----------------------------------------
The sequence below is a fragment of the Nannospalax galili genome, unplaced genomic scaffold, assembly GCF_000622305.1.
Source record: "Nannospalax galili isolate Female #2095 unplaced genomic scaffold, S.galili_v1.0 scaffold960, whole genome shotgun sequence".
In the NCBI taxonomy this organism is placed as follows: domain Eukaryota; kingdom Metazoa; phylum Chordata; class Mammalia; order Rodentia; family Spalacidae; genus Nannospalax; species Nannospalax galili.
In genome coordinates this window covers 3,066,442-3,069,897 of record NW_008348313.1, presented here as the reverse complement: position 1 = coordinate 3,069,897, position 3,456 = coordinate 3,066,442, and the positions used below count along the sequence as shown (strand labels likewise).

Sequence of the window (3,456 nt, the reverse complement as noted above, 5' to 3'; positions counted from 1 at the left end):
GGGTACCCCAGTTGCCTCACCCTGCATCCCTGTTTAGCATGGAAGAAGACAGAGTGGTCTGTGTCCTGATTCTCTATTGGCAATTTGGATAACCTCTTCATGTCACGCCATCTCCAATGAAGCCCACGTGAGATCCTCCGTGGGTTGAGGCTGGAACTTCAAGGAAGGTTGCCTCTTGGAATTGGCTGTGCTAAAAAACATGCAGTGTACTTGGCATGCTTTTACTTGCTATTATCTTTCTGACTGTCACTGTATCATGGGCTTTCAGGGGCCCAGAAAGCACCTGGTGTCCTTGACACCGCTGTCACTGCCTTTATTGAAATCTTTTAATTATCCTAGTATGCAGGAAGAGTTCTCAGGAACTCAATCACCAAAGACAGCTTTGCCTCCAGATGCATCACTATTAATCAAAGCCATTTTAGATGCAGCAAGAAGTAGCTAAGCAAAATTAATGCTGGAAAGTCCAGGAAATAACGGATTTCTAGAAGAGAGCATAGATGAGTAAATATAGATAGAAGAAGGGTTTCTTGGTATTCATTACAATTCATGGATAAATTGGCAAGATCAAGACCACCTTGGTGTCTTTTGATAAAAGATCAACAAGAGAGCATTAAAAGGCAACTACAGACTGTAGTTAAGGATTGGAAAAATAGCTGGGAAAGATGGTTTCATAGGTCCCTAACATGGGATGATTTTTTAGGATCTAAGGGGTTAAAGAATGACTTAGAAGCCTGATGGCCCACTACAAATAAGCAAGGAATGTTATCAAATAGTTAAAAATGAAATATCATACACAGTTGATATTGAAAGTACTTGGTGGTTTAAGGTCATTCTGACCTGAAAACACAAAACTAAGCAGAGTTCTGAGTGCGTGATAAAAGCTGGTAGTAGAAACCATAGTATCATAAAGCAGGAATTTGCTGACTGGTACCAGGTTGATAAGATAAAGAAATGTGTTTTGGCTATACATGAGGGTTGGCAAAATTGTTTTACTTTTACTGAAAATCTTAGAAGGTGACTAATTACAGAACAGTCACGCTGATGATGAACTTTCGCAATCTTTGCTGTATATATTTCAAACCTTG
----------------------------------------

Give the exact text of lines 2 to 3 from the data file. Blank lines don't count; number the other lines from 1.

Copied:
Source record: "Nannospalax galili isolate Female #2095 unplaced genomic scaffold, S.galili_v1.0 scaffold960, whole genome shotgun sequence".
In the NCBI taxonomy this organism is placed as follows: domain Eukaryota; kingdom Metazoa; phylum Chordata; class Mammalia; order Rodentia; family Spalacidae; genus Nannospalax; species Nannospalax galili.